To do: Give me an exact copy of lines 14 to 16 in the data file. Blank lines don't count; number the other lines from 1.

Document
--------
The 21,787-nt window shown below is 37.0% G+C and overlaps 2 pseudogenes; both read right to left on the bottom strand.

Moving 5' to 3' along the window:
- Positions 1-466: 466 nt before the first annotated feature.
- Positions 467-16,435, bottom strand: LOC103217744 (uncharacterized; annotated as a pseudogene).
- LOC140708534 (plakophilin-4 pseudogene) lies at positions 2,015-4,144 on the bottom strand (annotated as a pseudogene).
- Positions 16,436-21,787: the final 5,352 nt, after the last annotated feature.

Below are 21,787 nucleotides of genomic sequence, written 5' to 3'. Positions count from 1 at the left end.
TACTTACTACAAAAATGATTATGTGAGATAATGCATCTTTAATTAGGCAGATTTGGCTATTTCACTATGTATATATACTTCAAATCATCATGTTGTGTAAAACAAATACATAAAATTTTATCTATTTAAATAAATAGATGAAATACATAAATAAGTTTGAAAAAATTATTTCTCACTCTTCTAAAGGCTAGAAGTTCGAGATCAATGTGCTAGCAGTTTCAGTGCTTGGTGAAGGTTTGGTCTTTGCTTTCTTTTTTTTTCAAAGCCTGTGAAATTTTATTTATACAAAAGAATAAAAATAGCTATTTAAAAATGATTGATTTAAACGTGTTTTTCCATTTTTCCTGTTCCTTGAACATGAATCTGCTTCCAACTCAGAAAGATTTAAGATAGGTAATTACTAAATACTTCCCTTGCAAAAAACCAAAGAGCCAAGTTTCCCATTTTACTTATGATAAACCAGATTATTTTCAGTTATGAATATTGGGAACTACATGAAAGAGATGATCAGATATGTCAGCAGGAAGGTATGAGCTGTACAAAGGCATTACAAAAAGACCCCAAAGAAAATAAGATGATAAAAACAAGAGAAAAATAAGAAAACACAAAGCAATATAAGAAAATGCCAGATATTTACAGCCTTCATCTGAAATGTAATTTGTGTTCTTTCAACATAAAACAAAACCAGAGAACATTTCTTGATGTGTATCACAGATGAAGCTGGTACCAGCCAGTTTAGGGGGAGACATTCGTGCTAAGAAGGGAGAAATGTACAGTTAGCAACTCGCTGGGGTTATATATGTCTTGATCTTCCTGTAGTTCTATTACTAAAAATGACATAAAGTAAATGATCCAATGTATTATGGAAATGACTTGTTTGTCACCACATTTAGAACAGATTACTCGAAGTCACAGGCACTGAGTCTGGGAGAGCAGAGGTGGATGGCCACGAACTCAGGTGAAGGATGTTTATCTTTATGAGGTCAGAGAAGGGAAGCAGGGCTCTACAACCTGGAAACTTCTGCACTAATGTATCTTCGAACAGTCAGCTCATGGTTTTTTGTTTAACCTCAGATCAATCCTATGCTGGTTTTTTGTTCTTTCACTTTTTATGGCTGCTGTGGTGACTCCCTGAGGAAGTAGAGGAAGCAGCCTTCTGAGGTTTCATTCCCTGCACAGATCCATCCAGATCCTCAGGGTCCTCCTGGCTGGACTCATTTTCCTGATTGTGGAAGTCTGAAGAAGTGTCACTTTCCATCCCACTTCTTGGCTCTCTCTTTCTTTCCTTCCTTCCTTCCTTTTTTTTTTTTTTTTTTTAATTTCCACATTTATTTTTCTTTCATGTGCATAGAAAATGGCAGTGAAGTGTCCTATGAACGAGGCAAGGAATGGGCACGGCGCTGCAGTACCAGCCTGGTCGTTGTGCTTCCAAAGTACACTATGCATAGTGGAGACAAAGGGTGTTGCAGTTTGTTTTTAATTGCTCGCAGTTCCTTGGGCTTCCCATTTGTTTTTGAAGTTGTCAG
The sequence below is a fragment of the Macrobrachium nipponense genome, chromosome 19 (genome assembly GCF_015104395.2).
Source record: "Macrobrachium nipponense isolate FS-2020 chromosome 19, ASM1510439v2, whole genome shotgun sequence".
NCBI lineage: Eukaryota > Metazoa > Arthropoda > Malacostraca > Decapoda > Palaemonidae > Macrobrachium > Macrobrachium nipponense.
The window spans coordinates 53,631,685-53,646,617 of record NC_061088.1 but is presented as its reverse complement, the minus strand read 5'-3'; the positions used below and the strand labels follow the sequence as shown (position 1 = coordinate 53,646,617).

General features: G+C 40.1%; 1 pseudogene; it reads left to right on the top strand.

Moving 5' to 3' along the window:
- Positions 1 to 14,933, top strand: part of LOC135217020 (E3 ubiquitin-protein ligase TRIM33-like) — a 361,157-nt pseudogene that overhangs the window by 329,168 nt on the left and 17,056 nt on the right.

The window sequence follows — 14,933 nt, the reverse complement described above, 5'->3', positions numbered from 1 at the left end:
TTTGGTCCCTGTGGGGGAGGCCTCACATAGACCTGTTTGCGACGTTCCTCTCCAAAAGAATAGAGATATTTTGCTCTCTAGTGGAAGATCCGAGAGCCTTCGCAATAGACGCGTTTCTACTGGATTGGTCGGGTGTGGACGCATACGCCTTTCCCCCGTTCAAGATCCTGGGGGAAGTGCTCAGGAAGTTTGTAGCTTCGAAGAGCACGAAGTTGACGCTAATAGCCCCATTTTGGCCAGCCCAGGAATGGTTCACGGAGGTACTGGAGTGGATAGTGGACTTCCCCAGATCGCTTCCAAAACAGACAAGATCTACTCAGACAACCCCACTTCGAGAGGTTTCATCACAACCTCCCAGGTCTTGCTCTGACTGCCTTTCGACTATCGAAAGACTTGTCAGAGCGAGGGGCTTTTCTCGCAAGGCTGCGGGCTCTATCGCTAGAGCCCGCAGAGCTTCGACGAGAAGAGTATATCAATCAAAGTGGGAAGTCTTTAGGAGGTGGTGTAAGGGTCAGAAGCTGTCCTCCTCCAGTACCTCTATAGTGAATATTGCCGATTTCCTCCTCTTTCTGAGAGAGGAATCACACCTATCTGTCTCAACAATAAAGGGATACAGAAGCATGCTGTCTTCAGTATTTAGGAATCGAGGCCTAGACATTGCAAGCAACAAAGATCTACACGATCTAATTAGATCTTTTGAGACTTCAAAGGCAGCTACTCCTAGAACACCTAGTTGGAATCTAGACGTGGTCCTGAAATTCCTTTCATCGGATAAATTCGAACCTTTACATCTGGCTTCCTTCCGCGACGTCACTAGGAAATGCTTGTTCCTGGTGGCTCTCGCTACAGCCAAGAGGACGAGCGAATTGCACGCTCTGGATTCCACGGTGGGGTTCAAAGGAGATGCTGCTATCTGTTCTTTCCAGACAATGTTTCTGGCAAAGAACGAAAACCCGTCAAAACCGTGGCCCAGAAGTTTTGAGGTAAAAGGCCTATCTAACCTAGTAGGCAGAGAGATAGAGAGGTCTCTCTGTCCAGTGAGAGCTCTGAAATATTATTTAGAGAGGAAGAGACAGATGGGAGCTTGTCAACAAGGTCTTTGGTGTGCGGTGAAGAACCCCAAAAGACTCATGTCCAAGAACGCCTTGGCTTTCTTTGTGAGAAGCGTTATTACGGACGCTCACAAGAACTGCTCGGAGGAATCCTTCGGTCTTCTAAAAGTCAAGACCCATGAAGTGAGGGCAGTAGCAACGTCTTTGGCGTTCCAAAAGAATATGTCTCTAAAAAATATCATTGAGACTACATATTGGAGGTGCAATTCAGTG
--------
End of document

Moving 5' to 3' along the window:
- Positions 1 to 14,933, top strand: part of LOC135217020 (E3 ubiquitin-protein ligase TRIM33-like) — a 361,157-nt pseudogene that overhangs the window by 329,168 nt on the left and 17,056 nt on the right.

The window sequence follows — 14,933 nt, the reverse complement described above, 5'->3', positions numbered from 1 at the left end: